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Treebeard's Stumper Answer
21 Nov 97

Fall or Spring?

Fall colors and winter rains are coming together this year. Native deciduous trees like willows, maples, and Valley Oaks are just starting to turn color. Soon they will drop their golden leaves and stand bare for the winter. At the same time, the hills and fields around school are starting to turn green as next year's wildflowers sprout after the recent rains, finally ready to grow after our long, dry summer. Here's a real stumper: why do the trees go dormant just when most other plants start to grow?

Note: this stumper probably only makes sense in coastal California. Here in the Santa Ynez Valley, we have a classic Mediterranean Climate with two main seasons, a hot dry summer and a cool wet winter. At this time of year, deciduous trees turn color and drop their leaves just as they do across the country at this time of year. But this is also the start of our growing season for many other plants, and the hills are greening up after recent rains. That's the stumper!


Why do our trees drop their leaves just when the hills turn green with new growth? Why indeed? We have a classic Mediterranean Climate here in coastal California, with a hot dry summer and a mild wet winter. But it hasn't always been like this. I think it's easier for life to find a new habitat than to evolve a new adaptation. Willows are sub-arctic plants that go dormant to survive a harsh winter. This doesn't help them here, but they survive by finding a summer habitat with adequate water in canyons and river beds. This is nature that works, not design.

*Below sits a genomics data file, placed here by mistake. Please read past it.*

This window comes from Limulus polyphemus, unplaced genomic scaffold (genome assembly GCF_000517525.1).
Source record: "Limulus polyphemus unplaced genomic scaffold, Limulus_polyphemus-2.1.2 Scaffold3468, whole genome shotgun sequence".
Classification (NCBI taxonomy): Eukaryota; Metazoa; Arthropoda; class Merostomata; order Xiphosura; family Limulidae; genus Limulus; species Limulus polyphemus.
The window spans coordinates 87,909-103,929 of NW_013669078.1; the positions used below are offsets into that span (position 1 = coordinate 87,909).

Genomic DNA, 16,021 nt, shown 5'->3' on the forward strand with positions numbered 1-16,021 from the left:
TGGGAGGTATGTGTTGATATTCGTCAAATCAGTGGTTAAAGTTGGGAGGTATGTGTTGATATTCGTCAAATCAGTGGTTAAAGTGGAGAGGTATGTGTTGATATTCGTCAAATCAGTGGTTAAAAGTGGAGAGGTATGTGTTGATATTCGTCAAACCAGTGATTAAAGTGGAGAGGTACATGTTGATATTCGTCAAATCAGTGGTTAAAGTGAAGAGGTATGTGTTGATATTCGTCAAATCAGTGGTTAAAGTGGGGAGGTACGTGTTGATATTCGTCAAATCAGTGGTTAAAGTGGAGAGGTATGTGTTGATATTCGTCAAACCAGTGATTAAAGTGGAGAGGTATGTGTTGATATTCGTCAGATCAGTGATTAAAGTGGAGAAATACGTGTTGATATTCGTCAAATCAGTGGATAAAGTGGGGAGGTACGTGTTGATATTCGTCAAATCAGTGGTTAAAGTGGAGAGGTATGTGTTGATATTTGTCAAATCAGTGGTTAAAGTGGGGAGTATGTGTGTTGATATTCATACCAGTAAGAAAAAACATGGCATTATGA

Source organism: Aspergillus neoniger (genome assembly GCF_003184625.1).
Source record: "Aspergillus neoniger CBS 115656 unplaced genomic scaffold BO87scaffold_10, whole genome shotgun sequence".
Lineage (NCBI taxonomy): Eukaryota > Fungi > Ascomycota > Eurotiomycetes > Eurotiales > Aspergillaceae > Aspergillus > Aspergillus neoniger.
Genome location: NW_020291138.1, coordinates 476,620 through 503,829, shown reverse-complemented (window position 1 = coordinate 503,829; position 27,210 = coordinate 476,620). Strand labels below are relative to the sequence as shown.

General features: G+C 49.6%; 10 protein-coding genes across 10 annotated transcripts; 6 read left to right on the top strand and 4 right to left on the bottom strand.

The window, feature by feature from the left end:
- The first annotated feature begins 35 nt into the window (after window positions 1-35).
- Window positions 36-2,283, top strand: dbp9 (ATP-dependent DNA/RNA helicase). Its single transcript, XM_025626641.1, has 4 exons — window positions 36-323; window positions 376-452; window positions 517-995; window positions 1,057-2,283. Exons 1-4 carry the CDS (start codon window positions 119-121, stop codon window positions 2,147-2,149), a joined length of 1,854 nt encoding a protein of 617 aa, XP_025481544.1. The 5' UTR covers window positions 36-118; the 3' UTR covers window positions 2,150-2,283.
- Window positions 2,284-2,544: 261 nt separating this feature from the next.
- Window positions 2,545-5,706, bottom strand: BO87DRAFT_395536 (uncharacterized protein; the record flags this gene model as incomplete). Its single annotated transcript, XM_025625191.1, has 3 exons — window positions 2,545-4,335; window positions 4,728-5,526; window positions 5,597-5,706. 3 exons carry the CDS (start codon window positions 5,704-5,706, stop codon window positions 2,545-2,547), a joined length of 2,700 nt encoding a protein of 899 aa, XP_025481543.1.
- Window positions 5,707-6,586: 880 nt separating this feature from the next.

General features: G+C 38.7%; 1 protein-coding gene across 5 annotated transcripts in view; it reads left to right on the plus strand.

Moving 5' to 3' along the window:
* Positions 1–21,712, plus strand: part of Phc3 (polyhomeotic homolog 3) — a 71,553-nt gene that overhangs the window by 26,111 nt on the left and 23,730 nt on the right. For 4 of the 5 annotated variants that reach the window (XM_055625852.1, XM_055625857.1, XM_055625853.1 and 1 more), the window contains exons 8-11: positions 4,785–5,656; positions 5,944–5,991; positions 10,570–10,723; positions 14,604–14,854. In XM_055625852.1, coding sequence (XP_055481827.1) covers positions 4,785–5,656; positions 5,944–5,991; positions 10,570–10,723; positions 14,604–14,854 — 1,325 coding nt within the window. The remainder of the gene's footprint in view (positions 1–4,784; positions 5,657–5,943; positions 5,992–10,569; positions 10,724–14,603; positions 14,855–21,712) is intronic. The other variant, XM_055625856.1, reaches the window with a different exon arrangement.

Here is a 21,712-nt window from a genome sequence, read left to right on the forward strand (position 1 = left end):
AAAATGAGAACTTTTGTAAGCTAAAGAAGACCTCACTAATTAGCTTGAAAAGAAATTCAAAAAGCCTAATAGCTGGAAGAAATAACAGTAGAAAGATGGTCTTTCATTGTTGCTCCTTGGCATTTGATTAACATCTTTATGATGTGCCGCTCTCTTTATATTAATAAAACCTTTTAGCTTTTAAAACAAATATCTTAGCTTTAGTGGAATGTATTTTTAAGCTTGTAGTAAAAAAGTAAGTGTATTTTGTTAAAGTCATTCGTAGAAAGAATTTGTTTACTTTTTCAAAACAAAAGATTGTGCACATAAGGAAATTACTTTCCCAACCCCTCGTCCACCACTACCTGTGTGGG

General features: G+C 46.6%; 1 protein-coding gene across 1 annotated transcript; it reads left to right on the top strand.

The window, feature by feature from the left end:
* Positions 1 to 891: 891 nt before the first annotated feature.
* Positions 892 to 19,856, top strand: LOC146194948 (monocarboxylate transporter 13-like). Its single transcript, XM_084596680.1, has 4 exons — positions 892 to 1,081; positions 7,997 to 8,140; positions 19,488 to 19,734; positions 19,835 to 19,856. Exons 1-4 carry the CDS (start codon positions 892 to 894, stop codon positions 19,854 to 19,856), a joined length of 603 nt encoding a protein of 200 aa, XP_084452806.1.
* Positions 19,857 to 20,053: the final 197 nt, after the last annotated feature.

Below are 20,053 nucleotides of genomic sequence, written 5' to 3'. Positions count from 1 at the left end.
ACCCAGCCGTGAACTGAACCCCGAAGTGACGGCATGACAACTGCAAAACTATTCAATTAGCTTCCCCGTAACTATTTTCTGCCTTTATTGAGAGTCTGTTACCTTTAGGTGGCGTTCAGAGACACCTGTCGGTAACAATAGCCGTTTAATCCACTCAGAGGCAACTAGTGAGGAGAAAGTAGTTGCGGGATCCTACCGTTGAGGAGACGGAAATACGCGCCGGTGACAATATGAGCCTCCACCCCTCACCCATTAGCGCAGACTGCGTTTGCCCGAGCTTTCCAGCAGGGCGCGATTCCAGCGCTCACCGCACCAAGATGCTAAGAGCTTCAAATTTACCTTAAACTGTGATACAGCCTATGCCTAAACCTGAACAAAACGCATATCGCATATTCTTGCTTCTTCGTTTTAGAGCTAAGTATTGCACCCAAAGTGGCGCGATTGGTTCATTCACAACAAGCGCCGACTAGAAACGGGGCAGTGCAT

Addendum: Sometimes existing adaptations bring new benefits when a plant takes to a new habitat. Willows and Cottenwoods grow on flood plains, and our local rivers flood during wet years. If the trees kept their leaves all winter, they would no doubt wash away because of the extra drag. This happened during the "March Miracle" rains of 199_, when a late rain scoured the Santa Ynez River after the trees had leafed out. Is this a kind of pre-adaptation?

Our winter-deciduous trees are mostly riparian, but not all. Willow, Cottonwood, Alder, Black Walnut, Sycamore, Maple, and Box Elder are all deciduous trees that grow along local streams and canyons. But Valley Oak (Quercus lobata), Blue Oak (Q. Douglasii), and Black Oak (Q. Kelloggii) don't. Valley Oak at least needs a high water table, but the others grow in exposed places away from obvious water, which I don't understand at all.

We also have several true summer-deciduous shrubs, such as Chapparal Current (Ribes malvaceum) and Buckeye, and many others such as Poison Oak and Elderberry that drop their leaves early in summer during dry years. This makes more sense.

I stand by my statement that this is nature that works, not design -- like the Panda's thumb. For more information on the Santa Barbara flora, check out Treebeard's Flora, my would-be flora of local trees and shrubs.

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Marc Kummel / mkummel@rain.org